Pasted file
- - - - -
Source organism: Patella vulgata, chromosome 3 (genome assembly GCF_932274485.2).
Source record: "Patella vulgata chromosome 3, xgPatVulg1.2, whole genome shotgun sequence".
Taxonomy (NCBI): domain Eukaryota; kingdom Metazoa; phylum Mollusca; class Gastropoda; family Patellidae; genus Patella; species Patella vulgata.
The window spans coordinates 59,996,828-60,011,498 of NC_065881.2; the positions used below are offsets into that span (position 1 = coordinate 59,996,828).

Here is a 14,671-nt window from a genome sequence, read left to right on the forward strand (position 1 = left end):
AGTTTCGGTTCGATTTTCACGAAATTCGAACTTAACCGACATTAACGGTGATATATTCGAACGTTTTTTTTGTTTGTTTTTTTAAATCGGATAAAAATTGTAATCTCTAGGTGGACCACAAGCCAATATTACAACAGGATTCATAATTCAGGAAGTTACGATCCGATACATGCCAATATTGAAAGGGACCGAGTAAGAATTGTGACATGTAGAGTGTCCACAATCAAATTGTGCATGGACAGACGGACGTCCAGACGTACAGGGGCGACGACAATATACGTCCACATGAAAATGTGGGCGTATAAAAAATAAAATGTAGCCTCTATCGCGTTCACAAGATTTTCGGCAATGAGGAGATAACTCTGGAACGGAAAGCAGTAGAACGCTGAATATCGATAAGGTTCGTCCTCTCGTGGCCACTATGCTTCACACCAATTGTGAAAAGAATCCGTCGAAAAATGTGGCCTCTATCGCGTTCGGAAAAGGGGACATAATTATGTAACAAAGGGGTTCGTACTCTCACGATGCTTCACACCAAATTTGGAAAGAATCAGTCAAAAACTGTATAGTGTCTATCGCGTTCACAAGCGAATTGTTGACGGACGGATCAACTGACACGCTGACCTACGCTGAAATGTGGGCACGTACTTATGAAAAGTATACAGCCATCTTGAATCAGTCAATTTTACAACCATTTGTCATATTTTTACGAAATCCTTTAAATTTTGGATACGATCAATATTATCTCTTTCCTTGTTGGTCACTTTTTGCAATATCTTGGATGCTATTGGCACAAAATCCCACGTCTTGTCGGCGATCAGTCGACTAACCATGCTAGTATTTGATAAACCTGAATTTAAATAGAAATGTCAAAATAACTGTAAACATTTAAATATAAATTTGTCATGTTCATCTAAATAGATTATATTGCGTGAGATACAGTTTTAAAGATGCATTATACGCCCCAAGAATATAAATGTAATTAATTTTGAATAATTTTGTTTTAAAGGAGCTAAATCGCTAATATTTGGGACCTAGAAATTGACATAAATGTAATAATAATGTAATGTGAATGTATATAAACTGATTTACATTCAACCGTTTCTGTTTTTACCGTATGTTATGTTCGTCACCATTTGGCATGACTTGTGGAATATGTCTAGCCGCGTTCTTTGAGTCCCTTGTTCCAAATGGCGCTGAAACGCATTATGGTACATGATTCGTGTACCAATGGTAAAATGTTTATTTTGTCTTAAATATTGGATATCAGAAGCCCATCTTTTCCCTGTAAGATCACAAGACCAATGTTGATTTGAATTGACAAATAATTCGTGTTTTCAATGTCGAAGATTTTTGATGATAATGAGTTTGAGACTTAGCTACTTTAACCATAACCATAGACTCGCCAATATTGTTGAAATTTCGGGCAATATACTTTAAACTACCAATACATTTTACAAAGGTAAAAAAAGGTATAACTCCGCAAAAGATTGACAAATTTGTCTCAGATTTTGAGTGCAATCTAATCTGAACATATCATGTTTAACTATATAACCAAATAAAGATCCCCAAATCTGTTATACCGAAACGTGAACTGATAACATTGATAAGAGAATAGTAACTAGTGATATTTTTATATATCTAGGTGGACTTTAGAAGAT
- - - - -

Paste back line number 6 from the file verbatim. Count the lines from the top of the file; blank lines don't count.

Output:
AGTTTCGGTTCGATTTTCACGAAATTCGAACTTAACCGACATTAACGGTGATATATTCGAACGTTTTTTTTGTTTGTTTTTTTAAATCGGATAAAAATTGTAATCTCTAGGTGGACCACAAGCCAATATTACAACAGGATTCATAATTCAGGAAGTTACGATCCGATACATGCCAATATTGAAAGGGACCGAGTAAGAATTGTGACATGTAGAGTGTCCACAATCAAATTGTGCATGGACAGACGGACGTCCAGACGTACAGGGGCGACGACAATATACGTCCACATGAAAATGTGGGCGTATAAAAAATAAAATGTAGCCTCTATCGCGTTCACAAGATTTTCGGCAATGAGGAGATAACTCTGGAACGGAAAGCAGTAGAACGCTGAATATCGATAAGGTTCGTCCTCTCGTGGCCACTATGCTTCACACCAATTGTGAAAAGAATCCGTCGAAAAATGTGGCCTCTATCGCGTTCGGAAAAGGGGACATAATTATGTAACAAAGGGGTTCGTACTCTCACGATGCTTCACACCAAATTTGGAAAGAATCAGTCAAAAACTGTATAGTGTCTATCGCGTTCACAAGCGAATTGTTGACGGACGGATCAACTGACACGCTGACCTACGCTGAAATGTGGGCACGTACTTATGAAAAGTATACAGCCATCTTGAATCAGTCAATTTTACAACCATTTGTCATATTTTTACGAAATCCTTTAAATTTTGGATACGATCAATATTATCTCTTTCCTTGTTGGTCACTTTTTGCAATATCTTGGATGCTATTGGCACAAAATCCCACGTCTTGTCGGCGATCAGTCGACTAACCATGCTAGTATTTGATAAACCTGAATTTAAATAGAAATGTCAAAATAACTGTAAACATTTAAATATAAATTTGTCATGTTCATCTAAATAGATTATATTGCGTGAGATACAGTTTTAAAGATGCATTATACGCCCCAAGAATATAAATGTAATTAATTTTGAATAATTTTGTTTTAAAGGAGCTAAATCGCTAATATTTGGGACCTAGAAATTGACATAAATGTAATAATAATGTAATGTGAATGTATATAAACTGATTTACATTCAACCGTTTCTGTTTTTACCGTATGTTATGTTCGTCACCATTTGGCATGACTTGTGGAATATGTCTAGCCGCGTTCTTTGAGTCCCTTGTTCCAAATGGCGCTGAAACGCATTATGGTACATGATTCGTGTACCAATGGTAAAATGTTTATTTTGTCTTAAATATTGGATATCAGAAGCCCATCTTTTCCCTGTAAGATCACAAGACCAATGTTGATTTGAATTGACAAATAATTCGTGTTTTCAATGTCGAAGATTTTTGATGATAATGAGTTTGAGACTTAGCTACTTTAACCATAACCATAGACTCGCCAATATTGTTGAAATTTCGGGCAATATACTTTAAACTACCAATACATTTTACAAAGGTAAAAAAAGGTATAACTCCGCAAAAGATTGACAAATTTGTCTCAGATTTTGAGTGCAATCTAATCTGAACATATCATGTTTAACTATATAACCAAATAAAGATCCCCAAATCTGTTATACCGAAACGTGAACTGATAACATTGATAAGAGAATAGTAACTAGTGATATTTTTATATATCTAGGTGGACTTTAGAAGAT